“Yes, exactly 8 weeks from next Monday.” Bobby answered.

“Good,” Randy said. “You'll see. Follow the program and you'll make crazy progress.”

“I’m ready,” Bobby said

After a month of following the program that his uncle laid out, Bobby called Randy one night and asked if he would come to the gym the next morning to watch him deadlift, to check out his form.

Randy walked into the gym the next day and Bobby was already on the platform, warming up for his deadlift. He had finished his squats and bench presses for the day. Randy watched as Bobby worked through his warm up sets of 225, 275, 315 and 375 pounds, all for 5 reps. He then loaded 415 pounds onto the bar. “Are you maxing again?” Randy asked. “Haven't you learned anything?”

“I'm not maxing,” Bobby said, “415 is my work set of 5 today.” Randy nodded his head and watched Bobby approach the bar. His first 3 reps were hard , but the bar moved fast. He struggled some on his last 2 reps, but he completed them, with maybe one rep left in the tank. Bobby took off his belt and smiled at his uncle.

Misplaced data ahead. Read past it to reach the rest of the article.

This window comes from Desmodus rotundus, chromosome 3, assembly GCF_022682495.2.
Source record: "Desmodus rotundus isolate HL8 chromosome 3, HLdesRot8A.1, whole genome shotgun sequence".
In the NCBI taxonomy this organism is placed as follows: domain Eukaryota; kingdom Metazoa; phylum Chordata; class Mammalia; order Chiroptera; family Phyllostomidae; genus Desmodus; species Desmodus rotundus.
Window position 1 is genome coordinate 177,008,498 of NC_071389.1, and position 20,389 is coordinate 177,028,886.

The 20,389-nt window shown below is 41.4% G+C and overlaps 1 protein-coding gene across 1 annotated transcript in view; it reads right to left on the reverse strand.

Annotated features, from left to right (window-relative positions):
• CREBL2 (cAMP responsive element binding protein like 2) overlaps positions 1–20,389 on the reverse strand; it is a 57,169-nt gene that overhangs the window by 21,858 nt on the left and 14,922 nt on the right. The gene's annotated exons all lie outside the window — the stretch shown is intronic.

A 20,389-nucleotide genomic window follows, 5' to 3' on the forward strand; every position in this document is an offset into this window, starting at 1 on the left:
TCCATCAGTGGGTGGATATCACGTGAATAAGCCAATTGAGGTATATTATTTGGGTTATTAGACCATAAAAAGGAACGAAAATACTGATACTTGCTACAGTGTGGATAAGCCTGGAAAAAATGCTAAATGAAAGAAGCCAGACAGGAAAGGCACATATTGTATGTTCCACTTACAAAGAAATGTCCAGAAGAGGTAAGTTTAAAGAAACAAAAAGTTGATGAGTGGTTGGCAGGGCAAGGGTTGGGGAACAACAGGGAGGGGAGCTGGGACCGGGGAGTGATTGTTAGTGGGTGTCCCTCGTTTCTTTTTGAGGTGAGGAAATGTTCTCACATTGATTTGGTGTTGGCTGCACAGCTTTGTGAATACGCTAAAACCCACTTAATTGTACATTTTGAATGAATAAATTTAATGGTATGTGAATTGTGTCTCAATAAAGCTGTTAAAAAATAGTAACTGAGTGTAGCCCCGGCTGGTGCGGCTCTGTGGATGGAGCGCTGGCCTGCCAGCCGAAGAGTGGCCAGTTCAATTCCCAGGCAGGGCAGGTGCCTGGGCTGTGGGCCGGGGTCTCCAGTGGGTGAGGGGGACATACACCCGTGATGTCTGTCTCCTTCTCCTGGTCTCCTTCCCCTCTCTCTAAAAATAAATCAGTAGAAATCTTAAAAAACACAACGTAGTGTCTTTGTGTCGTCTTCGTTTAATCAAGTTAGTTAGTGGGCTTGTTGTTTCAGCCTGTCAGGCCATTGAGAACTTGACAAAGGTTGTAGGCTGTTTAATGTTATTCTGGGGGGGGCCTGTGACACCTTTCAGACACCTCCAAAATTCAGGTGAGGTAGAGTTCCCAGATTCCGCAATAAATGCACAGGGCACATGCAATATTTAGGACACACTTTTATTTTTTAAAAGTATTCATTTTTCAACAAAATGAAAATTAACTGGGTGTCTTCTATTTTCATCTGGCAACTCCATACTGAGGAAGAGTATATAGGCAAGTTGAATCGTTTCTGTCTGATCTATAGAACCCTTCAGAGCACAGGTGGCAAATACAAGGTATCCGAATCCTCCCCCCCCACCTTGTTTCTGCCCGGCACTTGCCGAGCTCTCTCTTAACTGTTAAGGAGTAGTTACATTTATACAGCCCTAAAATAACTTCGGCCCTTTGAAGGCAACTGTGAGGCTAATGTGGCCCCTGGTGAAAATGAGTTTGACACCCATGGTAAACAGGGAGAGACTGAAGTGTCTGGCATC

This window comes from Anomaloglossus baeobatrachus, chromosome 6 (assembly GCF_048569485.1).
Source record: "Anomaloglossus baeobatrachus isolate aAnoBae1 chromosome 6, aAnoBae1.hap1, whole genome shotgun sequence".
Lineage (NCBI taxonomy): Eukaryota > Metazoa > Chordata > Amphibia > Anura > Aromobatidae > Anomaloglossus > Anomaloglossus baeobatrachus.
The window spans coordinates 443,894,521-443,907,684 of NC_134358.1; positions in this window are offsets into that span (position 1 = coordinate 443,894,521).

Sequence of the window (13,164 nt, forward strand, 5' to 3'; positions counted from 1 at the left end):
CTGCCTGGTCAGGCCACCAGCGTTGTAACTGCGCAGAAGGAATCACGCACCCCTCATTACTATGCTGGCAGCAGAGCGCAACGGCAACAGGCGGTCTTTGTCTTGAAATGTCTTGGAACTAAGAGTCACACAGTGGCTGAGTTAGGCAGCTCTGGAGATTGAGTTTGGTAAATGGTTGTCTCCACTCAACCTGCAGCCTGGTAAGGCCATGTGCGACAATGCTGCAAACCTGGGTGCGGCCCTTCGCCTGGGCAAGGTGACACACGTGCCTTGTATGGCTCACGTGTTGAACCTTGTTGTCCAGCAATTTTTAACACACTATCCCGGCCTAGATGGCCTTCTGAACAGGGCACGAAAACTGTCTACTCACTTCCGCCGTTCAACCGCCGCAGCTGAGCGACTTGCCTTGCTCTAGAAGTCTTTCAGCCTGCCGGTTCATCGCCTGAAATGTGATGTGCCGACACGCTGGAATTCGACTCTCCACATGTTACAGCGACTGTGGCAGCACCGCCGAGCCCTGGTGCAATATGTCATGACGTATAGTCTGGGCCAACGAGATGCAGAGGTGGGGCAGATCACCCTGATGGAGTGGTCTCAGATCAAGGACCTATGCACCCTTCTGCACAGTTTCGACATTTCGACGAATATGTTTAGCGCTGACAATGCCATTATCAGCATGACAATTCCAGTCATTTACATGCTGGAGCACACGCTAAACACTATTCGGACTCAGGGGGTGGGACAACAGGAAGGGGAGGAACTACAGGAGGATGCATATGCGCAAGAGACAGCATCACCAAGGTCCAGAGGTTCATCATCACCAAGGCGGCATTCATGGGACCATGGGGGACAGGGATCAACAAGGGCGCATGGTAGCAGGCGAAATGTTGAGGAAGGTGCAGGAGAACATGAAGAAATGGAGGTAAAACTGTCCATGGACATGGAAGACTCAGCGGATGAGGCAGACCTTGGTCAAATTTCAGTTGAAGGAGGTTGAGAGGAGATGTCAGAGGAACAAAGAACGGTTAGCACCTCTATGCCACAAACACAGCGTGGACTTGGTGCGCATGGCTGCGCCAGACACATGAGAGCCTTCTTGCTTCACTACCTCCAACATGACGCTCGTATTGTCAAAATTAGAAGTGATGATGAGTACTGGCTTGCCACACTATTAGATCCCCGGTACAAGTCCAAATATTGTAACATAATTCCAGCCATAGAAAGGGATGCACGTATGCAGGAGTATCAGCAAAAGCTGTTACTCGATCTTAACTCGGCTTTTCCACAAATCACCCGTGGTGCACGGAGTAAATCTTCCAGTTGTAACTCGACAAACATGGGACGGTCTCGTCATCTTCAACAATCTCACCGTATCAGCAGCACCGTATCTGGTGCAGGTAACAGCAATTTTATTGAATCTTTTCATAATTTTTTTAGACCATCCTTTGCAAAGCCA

“What do you think?” Bobby asked

“I think that you've gotten much stronger,” Randy said. “That's super. I guess that you're a believer in the program now, huh?”

“I am, and I'm sorry that I didn't listen before. I would have been much further along by now.” Bobby said.

Randy said, “That's okay, and no need to be sorry. You had to go through all of those mistakes to realize how and why to do it right. And now that you know, what do you say?”

“I say that I'll never make those mistakes again. I like my progress too much.” Bobby answered.

“Good,” Randy smiled. “Keep it up and you will reach all of your goals. Now let’s go get some steak and eggs. You’ve earned it.”